Simulated Flows

The Interactive Gravity-Defying Liquid Fountain By New York-Based Digital Artist

Imagine a lava lamp that can be controlled remotely by a mere swipe of the human hand. Now replace those industry-standard inky globules with water, cascading like silken waves down a staircase of transparent cubical blocks. The ability to control the slippery movement of water inside a rigid contained space is central to the fascinating new work of French digital artist Vincent Houzé. Interactive Fountain Mapping proposes an experiment grasping at the heart of various overlaps in the arts, sciences and technology, provoking us to question our assumptions about the natural world.

“I have been fascinated by fluid flows in nature for a while, such as smoke and water flows,” Vincent tells us. “How simple underlying motion gives rise to never repeating intricate details, and how to recreate them digitally using fluid dynamics simulations.”

Beginning work as a VFX artist on movies in Paris and London, Vincent’s background in graphic design and computer science prepared him for the challenges in ever complex modes of artistic production. Before moving to New York, where he now resides, he was busy experimenting with code and audioreactive or interactive graphics. He was soon given the opportunity to work on large scale architectural and interactive installations with AV&C. “They also supported me with Interactive Fountain Mapping,” he explains.


While a doubtless effect of the simulation is one of unprecedented calm, there are more questions to ask about the intellectual side to the work, and how the interactive fountain can channel new directions for interactive digital sculpture.

We were excited to find out more from the artist himself:

The Plus: The video shows an attempt to control the simulated flow of liquid inside a geometric sculpture. What got you interested in this concept?
Vincent Houzé:
The starting point was to give back a sense of wonder to phenomena occurring in nature such as water flowing. What if gravity was upside down? Or horizontal? A water flow can now be simulated accurately enough in real time to be quite believable, and using a sculpture as a support makes it much more tangible.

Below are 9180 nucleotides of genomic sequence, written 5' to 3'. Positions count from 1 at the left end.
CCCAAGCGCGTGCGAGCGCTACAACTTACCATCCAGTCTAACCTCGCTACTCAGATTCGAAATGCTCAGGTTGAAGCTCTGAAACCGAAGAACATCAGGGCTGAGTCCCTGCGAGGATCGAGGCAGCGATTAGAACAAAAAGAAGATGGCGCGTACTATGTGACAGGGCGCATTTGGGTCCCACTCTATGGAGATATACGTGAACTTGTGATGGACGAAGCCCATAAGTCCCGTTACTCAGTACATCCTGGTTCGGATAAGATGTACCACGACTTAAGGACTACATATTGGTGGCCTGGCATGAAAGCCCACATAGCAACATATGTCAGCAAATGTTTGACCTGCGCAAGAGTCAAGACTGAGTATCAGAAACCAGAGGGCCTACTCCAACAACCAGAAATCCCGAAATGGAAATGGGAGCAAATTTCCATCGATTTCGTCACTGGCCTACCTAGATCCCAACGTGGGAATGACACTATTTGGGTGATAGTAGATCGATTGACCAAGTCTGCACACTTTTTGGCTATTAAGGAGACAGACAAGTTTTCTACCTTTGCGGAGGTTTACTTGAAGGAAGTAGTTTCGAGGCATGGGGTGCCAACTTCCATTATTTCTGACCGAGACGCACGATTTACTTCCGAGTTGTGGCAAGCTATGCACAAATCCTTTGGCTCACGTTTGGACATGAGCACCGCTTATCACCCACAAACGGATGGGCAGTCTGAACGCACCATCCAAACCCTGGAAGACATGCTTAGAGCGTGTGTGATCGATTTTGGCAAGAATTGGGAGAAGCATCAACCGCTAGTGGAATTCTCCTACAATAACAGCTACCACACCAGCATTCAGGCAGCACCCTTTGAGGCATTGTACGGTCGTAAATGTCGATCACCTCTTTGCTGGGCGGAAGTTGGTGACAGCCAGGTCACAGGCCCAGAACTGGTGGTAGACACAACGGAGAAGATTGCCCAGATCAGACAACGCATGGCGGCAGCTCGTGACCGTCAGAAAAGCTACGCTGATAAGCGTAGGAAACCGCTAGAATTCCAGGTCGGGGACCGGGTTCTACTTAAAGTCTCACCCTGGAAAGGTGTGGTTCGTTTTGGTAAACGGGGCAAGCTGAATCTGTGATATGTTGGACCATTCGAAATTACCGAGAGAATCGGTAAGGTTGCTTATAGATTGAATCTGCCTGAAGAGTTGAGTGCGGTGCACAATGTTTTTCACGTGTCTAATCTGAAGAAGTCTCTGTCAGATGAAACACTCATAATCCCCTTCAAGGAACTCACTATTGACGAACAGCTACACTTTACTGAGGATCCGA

TP: Is there a ‘bigger’ idea behind the experiment and concept?
The bigger idea is about augmented reality – how physical and digital can interact: the water flow is aware of the shape of the sculpture and collides against it. I’ve actually been experimenting with this concept for some time, and did a crude execution of small rocks colliding with a rotating cardboard box a couple years ago:


TP: Can you take us through the creative process and anything interesting you encountered along the way?
There were multiple subjects to be explored in parallel. A few iterations were made on the shape of the sculpture, to fulfil technical constraints in an aesthetic way: multiple flat surfaces are easier to project onto than curved ones, but the stark contrast between the geometric shapes and the organic flows ended up working really well. The liquid simulation framework had been a work in progress for a few months, using a mix of freely available code libraries and bespoke programming, but had to be refined for this specific shape!
After multiple versions two different graphic rendition of the flow were kept, one that mimics water, the other more abstract, that highlights the shape and physical properties of the flow, such as speed. Then it was a matter of tweaking the feel of the interaction for what was both possible and interesting.

TP: Let’s talk about the interactive side. It seems to work a bit like a Theremin. Can you say something about this and how it works?
The installation is using a leap motion, a device which can track the hand position using infra red light and that relays it to the digital simulation. I kept the interaction very simple on purpose, so people would ‘get it’ without explanation. The position of the hand around a point in space above the sensor dictates the strength and direction of the gravity acting on the water flow, as well as its source – additionally one can stop the flow by rotating once wrist.


TP: You premiered at the SEGD Xlab in New York – how was it received?
There was genuine enthusiasm, the interaction is very gratifying and makes one feel like having super power, though in a constrained area! The apparent simplicity and organic nature of the flow appeals to both general and more specialized public.

TP: Do you plan to showcase it elsewhere in the world?
There is no precise plan at the moment, but it’s definitely a goal, I also plan on refining and expanding the concept.

TP: What else is coming up for you this year?
I am currently working on a new interactive installation that will be showcased in a few months in New York, also physics based, but I can’t tell you more at the moment.